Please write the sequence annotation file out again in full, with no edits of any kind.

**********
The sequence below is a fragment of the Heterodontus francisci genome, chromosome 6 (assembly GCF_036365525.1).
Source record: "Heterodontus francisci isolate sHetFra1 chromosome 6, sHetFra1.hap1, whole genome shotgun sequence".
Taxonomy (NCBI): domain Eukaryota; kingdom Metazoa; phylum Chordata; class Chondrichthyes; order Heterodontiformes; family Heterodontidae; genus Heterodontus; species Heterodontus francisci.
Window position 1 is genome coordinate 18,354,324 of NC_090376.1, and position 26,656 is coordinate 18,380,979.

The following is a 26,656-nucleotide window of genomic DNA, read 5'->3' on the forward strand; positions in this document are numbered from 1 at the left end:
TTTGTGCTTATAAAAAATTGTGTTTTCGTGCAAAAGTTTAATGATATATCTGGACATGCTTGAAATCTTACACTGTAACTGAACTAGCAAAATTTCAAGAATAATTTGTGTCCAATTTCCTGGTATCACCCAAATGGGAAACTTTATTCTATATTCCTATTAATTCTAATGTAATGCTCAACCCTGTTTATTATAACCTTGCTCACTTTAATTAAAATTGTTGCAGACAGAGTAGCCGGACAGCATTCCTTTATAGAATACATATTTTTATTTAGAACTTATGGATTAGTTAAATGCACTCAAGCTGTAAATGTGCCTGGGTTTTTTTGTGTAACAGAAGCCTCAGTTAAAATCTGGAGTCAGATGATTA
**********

The sequence below is a fragment of the Heterodontus francisci genome, chromosome 6 (assembly GCF_036365525.1).
Source record: "Heterodontus francisci isolate sHetFra1 chromosome 6, sHetFra1.hap1, whole genome shotgun sequence".
Taxonomy (NCBI): domain Eukaryota; kingdom Metazoa; phylum Chordata; class Chondrichthyes; order Heterodontiformes; family Heterodontidae; genus Heterodontus; species Heterodontus francisci.
Window position 1 is genome coordinate 18,354,324 of NC_090376.1, and position 26,656 is coordinate 18,380,979.

The following is a 26,656-nucleotide window of genomic DNA, read 5'->3' on the forward strand; positions in this document are numbered from 1 at the left end:
TTTGTGCTTATAAAAAATTGTGTTTTCGTGCAAAAGTTTAATGATATATCTGGACATGCTTGAAATCTTACACTGTAACTGAACTAGCAAAATTTCAAGAATAATTTGTGTCCAATTTCCTGGTATCACCCAAATGGGAAACTTTATTCTATATTCCTATTAATTCTAATGTAATGCTCAACCCTGTTTATTATAACCTTGCTCACTTTAATTAAAATTGTTGCAGACAGAGTAGCCGGACAGCATTCCTTTATAGAATACATATTTTTATTTAGAACTTATGGATTAGTTAAATGCACTCAAGCTGTAAATGTGCCTGGGTTTTTTTGTGTAACAGAAGCCTCAGTTAAAATCTGGAGTCAGATGATTA